Just when we all thought the Bears were going to act like a real professional football team, chairman George McCaskey cut us off at the pass this afternoon. McCaskey announced that president and CEO Ted Phillips will remain in his current role, and will assist consultant Bill Polian in fining replacements for GM Ryan Pace and head coach Matt Nagy.
This is discouraging news, to say the least.
Though McCaskey said the team president will assist Polian, he emphasized that the new general manager “will not report to Phillips.” The GM will instead report directly to McCaskey while Phillips drives a potential new stadium project in Arlington Heights.
“The general manager will be responsible for the entire football operation,” McCaskey said per Adam Hoge of NBC Sports Chicago.
Why is Ted Phillips still involved in the GM search if the GM won't report to him?
George McCaskey says he continues to trust Ted and Ted will be the one negotiating the contract with the new GM.
— Adam Hoge (@AdamHoge) January 10, 2022
McCaskey added that he prefers the team find a GM before hiring a head coach, but it isn’t necessarily a guarantee, which is just so Bears.
Phillips also spoke to reporters during his zoom call.
“The hiring of Ryan Pace and Matt Nagy… I do not regret that.” Phillips said.
When speaking about the site in Arlington Heights, Phillips all but confirmed that the Bears will explore options to relocate.
“The focus for long-term development is exclusively on that property in Arlington Park,” said the team president, before adding that the closing on the property should be complete by Q1 2023. At that point, Phillips and the McCaskeys will determine if it is financially feasible to build a new stadium on the site.
It’s still possible that McCaskey is softening the exit for Phillips, who has worked for the organization since 1983. The NFL’s first family is genuinely loyal, and almost to a fault as it were in this case, and though the news seems shocking, it’s not entirely unexpected.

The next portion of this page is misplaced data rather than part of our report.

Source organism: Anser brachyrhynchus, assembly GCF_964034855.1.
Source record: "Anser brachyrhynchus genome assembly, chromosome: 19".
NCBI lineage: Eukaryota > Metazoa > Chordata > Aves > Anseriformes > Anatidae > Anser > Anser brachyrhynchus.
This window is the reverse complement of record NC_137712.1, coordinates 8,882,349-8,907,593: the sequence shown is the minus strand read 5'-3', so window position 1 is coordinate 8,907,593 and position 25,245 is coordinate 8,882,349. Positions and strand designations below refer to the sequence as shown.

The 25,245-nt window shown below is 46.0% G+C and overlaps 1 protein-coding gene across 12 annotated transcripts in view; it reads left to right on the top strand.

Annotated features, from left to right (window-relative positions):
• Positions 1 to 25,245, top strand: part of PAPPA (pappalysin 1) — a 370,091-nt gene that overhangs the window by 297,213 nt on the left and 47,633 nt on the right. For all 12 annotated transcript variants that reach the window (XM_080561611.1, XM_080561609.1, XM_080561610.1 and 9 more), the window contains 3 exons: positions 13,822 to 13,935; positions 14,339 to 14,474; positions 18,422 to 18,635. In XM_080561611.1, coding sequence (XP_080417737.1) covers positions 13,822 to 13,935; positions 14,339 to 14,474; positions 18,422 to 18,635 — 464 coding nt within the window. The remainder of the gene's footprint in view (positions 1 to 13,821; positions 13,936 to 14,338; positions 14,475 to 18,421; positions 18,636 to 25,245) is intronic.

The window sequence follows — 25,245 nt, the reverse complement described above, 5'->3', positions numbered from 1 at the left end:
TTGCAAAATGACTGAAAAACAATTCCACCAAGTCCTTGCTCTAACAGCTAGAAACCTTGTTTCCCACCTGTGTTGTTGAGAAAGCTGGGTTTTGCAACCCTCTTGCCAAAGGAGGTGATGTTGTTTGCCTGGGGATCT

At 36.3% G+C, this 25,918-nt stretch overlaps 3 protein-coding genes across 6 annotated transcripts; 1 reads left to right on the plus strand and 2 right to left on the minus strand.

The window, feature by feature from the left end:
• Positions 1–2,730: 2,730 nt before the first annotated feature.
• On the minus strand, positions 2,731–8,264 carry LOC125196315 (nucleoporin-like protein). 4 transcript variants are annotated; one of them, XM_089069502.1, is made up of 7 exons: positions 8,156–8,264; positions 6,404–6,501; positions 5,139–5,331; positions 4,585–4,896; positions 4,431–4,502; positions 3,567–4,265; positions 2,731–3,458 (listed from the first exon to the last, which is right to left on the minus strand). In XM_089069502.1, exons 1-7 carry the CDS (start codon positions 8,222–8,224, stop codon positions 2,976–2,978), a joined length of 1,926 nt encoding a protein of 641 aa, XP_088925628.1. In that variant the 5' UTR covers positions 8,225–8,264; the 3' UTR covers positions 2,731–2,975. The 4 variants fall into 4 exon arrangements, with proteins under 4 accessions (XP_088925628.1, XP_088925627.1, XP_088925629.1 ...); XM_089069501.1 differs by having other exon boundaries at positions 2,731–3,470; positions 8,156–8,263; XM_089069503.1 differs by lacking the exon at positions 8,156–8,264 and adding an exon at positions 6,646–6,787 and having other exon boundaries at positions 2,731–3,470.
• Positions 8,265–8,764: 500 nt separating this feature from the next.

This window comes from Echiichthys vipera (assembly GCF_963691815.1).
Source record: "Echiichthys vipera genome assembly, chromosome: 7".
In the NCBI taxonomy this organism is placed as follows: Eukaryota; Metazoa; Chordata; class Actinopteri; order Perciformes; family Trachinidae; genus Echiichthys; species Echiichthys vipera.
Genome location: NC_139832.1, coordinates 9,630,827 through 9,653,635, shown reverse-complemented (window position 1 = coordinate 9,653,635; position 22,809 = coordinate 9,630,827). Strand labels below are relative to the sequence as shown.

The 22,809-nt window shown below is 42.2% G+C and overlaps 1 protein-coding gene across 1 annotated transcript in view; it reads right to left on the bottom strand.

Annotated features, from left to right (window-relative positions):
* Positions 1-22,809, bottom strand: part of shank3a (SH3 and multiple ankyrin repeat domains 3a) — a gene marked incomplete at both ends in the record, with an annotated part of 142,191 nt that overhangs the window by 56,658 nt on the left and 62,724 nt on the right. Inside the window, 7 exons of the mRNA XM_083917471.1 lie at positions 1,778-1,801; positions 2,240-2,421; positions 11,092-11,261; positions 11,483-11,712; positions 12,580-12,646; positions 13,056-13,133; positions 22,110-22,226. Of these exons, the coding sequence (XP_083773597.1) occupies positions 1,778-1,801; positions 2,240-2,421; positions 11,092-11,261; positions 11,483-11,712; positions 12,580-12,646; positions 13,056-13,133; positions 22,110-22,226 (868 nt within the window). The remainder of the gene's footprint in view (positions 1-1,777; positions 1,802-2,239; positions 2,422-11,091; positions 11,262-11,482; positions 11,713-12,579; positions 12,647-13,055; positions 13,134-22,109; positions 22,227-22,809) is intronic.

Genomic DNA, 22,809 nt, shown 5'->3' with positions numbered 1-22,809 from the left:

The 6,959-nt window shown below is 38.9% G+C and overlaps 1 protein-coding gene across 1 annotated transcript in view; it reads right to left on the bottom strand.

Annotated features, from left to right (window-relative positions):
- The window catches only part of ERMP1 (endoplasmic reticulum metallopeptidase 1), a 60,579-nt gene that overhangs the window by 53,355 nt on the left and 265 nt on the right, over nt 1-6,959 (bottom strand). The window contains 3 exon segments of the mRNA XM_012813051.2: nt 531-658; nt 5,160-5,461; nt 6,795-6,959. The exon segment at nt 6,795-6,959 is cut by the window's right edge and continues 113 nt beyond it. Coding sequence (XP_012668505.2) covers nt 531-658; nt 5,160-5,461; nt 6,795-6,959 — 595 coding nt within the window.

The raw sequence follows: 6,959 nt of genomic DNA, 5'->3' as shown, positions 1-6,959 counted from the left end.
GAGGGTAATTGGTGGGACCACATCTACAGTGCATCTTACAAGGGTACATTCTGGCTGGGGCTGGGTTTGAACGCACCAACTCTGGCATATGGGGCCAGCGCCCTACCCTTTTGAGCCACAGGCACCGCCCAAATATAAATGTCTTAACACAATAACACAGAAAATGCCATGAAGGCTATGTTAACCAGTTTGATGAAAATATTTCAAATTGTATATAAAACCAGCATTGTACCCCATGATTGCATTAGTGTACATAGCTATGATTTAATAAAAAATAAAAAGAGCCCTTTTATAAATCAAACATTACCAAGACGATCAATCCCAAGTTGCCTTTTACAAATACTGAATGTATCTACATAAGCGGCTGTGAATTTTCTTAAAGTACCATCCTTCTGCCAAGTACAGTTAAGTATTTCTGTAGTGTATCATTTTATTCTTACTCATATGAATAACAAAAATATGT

Phillips has served as president and CEO since February 10, 1999, and remains the team’s fourth CEO in its 101-year history, following in the footsteps of Michael McCaskey, George “Mugs” Halas, Jr., and founder George S. Halas. Since taking on the top leadership role, Phillips has insisted on attention to detail and smooth execution at every level of the Bears’ operation, something one would think might create stability within the organization, though that has rarely been the case.
In his role, Phillips has directly hired Pace, Phil Emery, and Jerry Angelo to handle football operations. Whether he has provided any input on personnel and coaching decisions is pure speculation. It’s fair to say he has preferred inexperienced hires, which allows him to exert a little more influence with regard to onfield decisions. It seems like contradictory thinking that Phillips would be responsible for the new hire before turning things over to McCaskey, but things at Halas Hall tend to skew the opposite of most NFL franchises.
As I mentioned in a previous article, the Bears are in no position to make a mistake here, but they’ve hamstrung themselves from day one. With Phillips responsible for replacing Pace, it’s safe to assume the list of viable applicants may shorten pretty quickly. Right off the bat, you can probably eliminate Trace Armstrong, Morocco Brown, and Omar Khan, as all three would most likely be looking to assume the role of team president.
Allowing McCaskey to serve in that role, even as a de facto executive, keeps the power within McCaskey’s inner circle while saving the team a few million dollars. Simply put, the Bears are content to continue to operate as a mom-and-pop store in a business that passed them by 30 years ago. I assume Bears’ fans will be stuck with Phillips until he retires, or until the McCaskeys sell the team.
More to come as this story progresses.